Most contemporary machine learning models are data-centric, and evidence so far suggest they can reach expert level performance in the disease labeling phase. Nonetheless, like any other mathematical technique, they have their limitations and applicability scope. Primarily, data-centric algorithms are knowledge-blind and lack anatomy and physiology knowledge that physicians leverage to achieve complete diagnosis. The article I just published advocates to complement data-centric algorithms with intelligence to overcome their inherent limitations as knowledge-blind algorithms. Machines can learn many things from data, but data is not the only source that machines can learn from. Historic patient data only tells us what the possible manifestations of a certain body failure are. Anatomy and physiology knowledge tell us how the body works and fails. Both are needed for complete diagnosis.
With the understanding that medical diagnosis is only partially about probability calculations for the various labels and that disorder labeling and medical diagnosis are not quite the same, the article proposes the Double Deep Learning approach, along with the initiative for Medical Wikipedia for Smart Machines. It leads to AI diagnostic support solutions for complete diagnosis beyond the limited data-only labeling solutions we see today. Would any ‘data-only’ AI professional agree to be treated by a doctor who admits having forgotten all he learnt in medical schools about anatomy and physiology even when the doctor is supported by the ultimate ML software based on millions of patient records? AI for medicine will forever be limited until their intelligence also integrates anatomy and physiology.
Let me conclude with my view on the human/computer roles in medical diagnosis as I expressed it in an article on AI for complex decision-making applications in business, military, or government. “… the emphasis so far in AI work has been on proving machine’s ability to outperform human, or at least be comparable. With business results as the focus of Business AI, the question is not whether machine is smarter than human or the opposite, but rather how to create a man-machine team that performs better than any individual team member alone. The emphasis should be on identifying and allocating to each team member those tasks in which he has relative advantage over the other; meaning the focus should shift from what machines can do to what machines should do. This way they amplify each other’s abilities leading to higher business value. These points, almost verbatim, first appeared in 1980 in an IEEE article that described the MEDAS system we developed for Emergency and Critical Care and Space Medicine.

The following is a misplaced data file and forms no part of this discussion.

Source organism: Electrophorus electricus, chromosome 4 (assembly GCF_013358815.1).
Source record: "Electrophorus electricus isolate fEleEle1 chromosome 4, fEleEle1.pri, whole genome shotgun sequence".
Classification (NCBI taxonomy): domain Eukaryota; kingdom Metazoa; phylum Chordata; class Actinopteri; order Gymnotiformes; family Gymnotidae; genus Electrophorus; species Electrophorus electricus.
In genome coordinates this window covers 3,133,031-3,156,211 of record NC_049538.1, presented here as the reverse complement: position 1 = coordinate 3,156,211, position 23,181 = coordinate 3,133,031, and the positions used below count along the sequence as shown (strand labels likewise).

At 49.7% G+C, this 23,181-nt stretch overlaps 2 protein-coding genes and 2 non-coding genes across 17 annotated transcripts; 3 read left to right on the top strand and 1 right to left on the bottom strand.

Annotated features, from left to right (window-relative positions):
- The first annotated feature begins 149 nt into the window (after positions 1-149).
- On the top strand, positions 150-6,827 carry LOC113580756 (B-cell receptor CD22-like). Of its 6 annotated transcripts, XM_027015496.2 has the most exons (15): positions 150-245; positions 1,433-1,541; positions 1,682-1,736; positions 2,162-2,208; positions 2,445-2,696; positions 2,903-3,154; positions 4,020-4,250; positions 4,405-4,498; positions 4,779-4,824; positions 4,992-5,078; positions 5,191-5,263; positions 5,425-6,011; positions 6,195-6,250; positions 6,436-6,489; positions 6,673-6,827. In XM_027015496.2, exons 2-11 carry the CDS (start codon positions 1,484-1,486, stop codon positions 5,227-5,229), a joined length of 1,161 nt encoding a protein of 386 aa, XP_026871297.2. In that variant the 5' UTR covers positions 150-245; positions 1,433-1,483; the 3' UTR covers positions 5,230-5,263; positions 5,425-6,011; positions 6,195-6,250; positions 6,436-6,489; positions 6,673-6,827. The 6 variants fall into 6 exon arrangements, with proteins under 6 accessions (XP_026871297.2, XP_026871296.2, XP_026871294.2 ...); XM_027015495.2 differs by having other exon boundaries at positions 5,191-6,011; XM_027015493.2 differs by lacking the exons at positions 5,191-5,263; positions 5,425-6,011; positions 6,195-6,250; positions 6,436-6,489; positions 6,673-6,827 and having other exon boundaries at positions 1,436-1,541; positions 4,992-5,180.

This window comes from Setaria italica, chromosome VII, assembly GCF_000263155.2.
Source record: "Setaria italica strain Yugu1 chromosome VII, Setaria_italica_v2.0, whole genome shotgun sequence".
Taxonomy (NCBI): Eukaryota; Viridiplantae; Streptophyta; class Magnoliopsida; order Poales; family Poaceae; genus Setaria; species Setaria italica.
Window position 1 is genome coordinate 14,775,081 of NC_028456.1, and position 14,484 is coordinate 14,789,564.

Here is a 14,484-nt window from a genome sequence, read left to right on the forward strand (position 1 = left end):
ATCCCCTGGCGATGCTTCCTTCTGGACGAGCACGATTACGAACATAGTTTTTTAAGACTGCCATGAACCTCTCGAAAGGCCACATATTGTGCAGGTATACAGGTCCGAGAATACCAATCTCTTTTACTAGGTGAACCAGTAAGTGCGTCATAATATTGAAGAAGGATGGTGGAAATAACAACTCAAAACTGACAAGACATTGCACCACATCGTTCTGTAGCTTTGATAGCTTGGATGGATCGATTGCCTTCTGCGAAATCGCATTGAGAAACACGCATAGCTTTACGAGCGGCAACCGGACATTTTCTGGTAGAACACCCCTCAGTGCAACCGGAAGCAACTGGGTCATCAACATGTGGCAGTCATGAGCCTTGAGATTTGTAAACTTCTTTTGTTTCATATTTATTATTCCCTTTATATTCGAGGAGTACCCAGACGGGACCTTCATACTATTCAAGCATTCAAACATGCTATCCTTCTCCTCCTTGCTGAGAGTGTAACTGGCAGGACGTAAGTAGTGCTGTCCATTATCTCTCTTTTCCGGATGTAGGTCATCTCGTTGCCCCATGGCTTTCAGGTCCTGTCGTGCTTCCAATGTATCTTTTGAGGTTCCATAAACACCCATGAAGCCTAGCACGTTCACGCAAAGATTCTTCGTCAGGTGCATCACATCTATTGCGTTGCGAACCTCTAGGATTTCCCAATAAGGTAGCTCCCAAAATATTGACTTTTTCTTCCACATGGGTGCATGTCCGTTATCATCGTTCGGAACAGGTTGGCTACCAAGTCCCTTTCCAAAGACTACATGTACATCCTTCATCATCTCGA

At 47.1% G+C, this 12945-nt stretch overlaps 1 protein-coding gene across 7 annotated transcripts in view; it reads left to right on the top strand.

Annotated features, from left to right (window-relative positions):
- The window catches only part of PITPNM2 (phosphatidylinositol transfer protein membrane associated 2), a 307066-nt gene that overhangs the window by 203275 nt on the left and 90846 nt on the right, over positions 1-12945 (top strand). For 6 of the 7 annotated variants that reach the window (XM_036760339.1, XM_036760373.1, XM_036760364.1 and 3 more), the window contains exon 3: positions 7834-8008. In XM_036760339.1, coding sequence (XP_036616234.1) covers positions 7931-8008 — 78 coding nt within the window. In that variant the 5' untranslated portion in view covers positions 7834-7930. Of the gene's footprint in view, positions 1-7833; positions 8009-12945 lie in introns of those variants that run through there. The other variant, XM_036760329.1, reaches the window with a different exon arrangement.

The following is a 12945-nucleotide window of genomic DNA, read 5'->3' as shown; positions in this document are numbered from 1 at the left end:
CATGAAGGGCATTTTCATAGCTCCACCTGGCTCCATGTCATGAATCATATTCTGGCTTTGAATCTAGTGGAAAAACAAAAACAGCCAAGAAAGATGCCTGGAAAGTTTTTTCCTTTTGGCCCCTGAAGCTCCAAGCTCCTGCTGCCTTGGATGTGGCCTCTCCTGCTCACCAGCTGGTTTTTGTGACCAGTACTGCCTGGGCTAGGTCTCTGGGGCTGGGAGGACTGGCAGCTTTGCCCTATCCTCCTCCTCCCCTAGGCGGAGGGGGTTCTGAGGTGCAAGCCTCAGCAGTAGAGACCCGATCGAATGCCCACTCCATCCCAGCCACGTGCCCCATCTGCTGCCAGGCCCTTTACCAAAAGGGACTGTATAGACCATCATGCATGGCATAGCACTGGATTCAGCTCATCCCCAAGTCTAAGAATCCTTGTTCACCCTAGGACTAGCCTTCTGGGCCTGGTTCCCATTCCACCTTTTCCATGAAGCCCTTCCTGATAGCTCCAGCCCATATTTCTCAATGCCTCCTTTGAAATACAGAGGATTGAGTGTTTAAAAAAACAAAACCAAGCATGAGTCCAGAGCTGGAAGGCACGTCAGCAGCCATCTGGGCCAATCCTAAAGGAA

To summarize, a typical doctor-patient dialogue involves anatomical/physiological explanations of the patient situation along with statistical facts such as: “in most cases we see, ….”. In response to statistics, a patient may respond with: “Doctor it is now me you are talking about, Jim, statistics of 1. What is happening / likely to happen with me?” At this point, AI solutions based on data-only algorithms run into a dead end and cannot offer any intelligent support to the physician, beyond possibly literature references to sources where he may find more information.